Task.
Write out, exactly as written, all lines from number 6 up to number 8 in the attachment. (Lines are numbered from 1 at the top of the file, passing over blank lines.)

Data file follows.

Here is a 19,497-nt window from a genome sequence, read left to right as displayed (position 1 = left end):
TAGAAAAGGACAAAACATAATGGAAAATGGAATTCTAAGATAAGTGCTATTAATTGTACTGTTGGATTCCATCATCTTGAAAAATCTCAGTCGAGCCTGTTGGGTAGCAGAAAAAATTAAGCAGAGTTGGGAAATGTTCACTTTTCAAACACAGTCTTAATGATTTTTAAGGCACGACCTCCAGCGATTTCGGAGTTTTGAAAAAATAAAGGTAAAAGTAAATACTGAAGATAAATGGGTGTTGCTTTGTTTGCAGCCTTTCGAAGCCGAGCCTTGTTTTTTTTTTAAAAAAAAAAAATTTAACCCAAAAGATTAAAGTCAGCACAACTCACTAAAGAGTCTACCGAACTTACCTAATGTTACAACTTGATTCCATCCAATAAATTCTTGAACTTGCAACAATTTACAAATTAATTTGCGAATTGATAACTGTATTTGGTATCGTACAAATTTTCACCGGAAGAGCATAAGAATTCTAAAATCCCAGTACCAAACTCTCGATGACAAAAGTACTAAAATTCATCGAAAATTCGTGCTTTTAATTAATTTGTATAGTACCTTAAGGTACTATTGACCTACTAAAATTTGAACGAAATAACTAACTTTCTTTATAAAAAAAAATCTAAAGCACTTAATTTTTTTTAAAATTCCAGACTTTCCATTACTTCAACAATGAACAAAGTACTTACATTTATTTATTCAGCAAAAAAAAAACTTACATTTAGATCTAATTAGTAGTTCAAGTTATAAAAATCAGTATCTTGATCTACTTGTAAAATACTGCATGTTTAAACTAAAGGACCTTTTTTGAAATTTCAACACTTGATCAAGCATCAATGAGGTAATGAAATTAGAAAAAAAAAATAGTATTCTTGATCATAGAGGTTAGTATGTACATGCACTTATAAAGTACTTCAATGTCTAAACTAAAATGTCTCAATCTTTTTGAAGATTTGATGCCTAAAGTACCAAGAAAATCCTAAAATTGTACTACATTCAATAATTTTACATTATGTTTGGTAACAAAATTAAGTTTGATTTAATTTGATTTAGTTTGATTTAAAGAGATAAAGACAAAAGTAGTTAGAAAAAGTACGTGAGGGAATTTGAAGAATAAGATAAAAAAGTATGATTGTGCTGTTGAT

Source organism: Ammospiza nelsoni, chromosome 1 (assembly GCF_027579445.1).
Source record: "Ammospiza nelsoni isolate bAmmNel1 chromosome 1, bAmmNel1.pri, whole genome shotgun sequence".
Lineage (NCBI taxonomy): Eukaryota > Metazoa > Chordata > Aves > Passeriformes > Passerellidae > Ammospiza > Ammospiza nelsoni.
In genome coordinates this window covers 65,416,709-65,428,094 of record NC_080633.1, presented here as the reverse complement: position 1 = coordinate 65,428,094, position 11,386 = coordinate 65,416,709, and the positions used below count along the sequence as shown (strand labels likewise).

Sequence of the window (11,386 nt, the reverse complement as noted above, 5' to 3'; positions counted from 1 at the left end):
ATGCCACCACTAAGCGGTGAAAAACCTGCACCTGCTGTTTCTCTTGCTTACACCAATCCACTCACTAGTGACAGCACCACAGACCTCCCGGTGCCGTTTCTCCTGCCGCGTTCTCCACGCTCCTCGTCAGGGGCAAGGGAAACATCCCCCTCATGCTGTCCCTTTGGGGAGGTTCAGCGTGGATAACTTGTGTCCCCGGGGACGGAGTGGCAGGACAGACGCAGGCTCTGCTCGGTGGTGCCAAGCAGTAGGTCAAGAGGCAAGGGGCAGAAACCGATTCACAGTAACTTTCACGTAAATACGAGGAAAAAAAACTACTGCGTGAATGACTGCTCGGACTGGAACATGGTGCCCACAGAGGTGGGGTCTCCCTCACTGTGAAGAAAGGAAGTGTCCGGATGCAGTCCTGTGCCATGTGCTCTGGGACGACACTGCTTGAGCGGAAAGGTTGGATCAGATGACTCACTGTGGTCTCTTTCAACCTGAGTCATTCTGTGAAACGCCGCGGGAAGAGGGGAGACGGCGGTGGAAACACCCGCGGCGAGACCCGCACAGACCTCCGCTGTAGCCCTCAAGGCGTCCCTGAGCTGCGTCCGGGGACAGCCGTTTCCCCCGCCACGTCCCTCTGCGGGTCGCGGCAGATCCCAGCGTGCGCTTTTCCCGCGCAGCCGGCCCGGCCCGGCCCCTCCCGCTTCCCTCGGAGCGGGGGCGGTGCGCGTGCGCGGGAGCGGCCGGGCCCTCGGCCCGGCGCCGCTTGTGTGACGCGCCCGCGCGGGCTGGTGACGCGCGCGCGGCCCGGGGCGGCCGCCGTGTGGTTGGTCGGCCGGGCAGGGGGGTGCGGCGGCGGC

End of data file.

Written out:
In genome coordinates this window covers 65,416,709-65,428,094 of record NC_080633.1, presented here as the reverse complement: position 1 = coordinate 65,428,094, position 11,386 = coordinate 65,416,709, and the positions used below count along the sequence as shown (strand labels likewise).

Sequence of the window (11,386 nt, the reverse complement as noted above, 5' to 3'; positions counted from 1 at the left end):
ATGCCACCACTAAGCGGTGAAAAACCTGCACCTGCTGTTTCTCTTGCTTACACCAATCCACTCACTAGTGACAGCACCACAGACCTCCCGGTGCCGTTTCTCCTGCCGCGTTCTCCACGCTCCTCGTCAGGGGCAAGGGAAACATCCCCCTCATGCTGTCCCTTTGGGGAGGTTCAGCGTGGATAACTTGTGTCCCCGGGGACGGAGTGGCAGGACAGACGCAGGCTCTGCTCGGTGGTGCCAAGCAGTAGGTCAAGAGGCAAGGGGCAGAAACCGATTCACAGTAACTTTCACGTAAATACGAGGAAAAAAAACTACTGCGTGAATGACTGCTCGGACTGGAACATGGTGCCCACAGAGGTGGGGTCTCCCTCACTGTGAAGAAAGGAAGTGTCCGGATGCAGTCCTGTGCCATGTGCTCTGGGACGACACTGCTTGAGCGGAAAGGTTGGATCAGATGACTCACTGTGGTCTCTTTCAACCTGAGTCATTCTGTGAAACGCCGCGGGAAGAGGGGAGACGGCGGTGGAAACACCCGCGGCGAGACCCGCACAGACCTCCGCTGTAGCCCTCAAGGCGTCCCTGAGCTGCGTCCGGGGACAGCCGTTTCCCCCGCCACGTCCCTCTGCGGGTCGCGGCAGATCCCAGCGTGCGCTTTTCCCGCGCAGCCGGCCCGGCCCGGCCCCTCCCGCTTCCCTCGGAGCGGGGGCGGTGCGCGTGCGCGGGAGCGGCCGGGCCCTCGGCCCGGCGCCGCTTGTGTGACGCGCCCGCGCGGGCTGGTGACGCGCGCGCGGCCCGGGGCGGCCGCCGTGTGGTTGGTCGGCCGGGCAGGGGGGTGCGGCGGCGGC